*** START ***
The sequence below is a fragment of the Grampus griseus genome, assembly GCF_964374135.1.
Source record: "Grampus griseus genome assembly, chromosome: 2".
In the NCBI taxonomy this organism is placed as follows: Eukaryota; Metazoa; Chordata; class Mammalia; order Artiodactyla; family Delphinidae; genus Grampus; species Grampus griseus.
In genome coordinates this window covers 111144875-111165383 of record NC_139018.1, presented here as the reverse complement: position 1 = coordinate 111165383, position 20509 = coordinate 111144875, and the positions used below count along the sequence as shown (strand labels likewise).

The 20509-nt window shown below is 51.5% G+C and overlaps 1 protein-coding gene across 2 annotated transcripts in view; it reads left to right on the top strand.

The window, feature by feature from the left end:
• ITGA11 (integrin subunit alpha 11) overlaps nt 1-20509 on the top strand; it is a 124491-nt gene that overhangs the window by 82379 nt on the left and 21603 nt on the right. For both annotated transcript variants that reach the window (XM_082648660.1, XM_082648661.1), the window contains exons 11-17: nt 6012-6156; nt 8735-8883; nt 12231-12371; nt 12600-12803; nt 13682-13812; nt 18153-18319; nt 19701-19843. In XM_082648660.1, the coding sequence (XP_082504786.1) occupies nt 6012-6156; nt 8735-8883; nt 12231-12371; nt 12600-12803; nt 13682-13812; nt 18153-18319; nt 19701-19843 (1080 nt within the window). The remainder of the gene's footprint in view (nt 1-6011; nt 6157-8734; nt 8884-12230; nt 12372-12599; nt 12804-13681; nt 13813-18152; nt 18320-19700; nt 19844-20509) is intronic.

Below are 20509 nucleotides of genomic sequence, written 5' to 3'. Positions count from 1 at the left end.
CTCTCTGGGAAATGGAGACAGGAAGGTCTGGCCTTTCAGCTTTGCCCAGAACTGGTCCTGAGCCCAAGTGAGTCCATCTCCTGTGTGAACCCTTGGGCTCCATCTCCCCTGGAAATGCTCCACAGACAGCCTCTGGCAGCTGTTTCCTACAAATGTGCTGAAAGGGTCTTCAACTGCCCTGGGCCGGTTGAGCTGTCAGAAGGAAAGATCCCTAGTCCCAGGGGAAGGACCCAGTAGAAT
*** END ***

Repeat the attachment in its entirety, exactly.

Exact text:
The sequence below is a fragment of the Grampus griseus genome, assembly GCF_964374135.1.
Source record: "Grampus griseus genome assembly, chromosome: 2".
In the NCBI taxonomy this organism is placed as follows: Eukaryota; Metazoa; Chordata; class Mammalia; order Artiodactyla; family Delphinidae; genus Grampus; species Grampus griseus.
In genome coordinates this window covers 111144875-111165383 of record NC_139018.1, presented here as the reverse complement: position 1 = coordinate 111165383, position 20509 = coordinate 111144875, and the positions used below count along the sequence as shown (strand labels likewise).

The 20509-nt window shown below is 51.5% G+C and overlaps 1 protein-coding gene across 2 annotated transcripts in view; it reads left to right on the top strand.

The window, feature by feature from the left end:
• ITGA11 (integrin subunit alpha 11) overlaps nt 1-20509 on the top strand; it is a 124491-nt gene that overhangs the window by 82379 nt on the left and 21603 nt on the right. For both annotated transcript variants that reach the window (XM_082648660.1, XM_082648661.1), the window contains exons 11-17: nt 6012-6156; nt 8735-8883; nt 12231-12371; nt 12600-12803; nt 13682-13812; nt 18153-18319; nt 19701-19843. In XM_082648660.1, the coding sequence (XP_082504786.1) occupies nt 6012-6156; nt 8735-8883; nt 12231-12371; nt 12600-12803; nt 13682-13812; nt 18153-18319; nt 19701-19843 (1080 nt within the window). The remainder of the gene's footprint in view (nt 1-6011; nt 6157-8734; nt 8884-12230; nt 12372-12599; nt 12804-13681; nt 13813-18152; nt 18320-19700; nt 19844-20509) is intronic.

Below are 20509 nucleotides of genomic sequence, written 5' to 3'. Positions count from 1 at the left end.
CTCTCTGGGAAATGGAGACAGGAAGGTCTGGCCTTTCAGCTTTGCCCAGAACTGGTCCTGAGCCCAAGTGAGTCCATCTCCTGTGTGAACCCTTGGGCTCCATCTCCCCTGGAAATGCTCCACAGACAGCCTCTGGCAGCTGTTTCCTACAAATGTGCTGAAAGGGTCTTCAACTGCCCTGGGCCGGTTGAGCTGTCAGAAGGAAAGATCCCTAGTCCCAGGGGAAGGACCCAGTAGAAT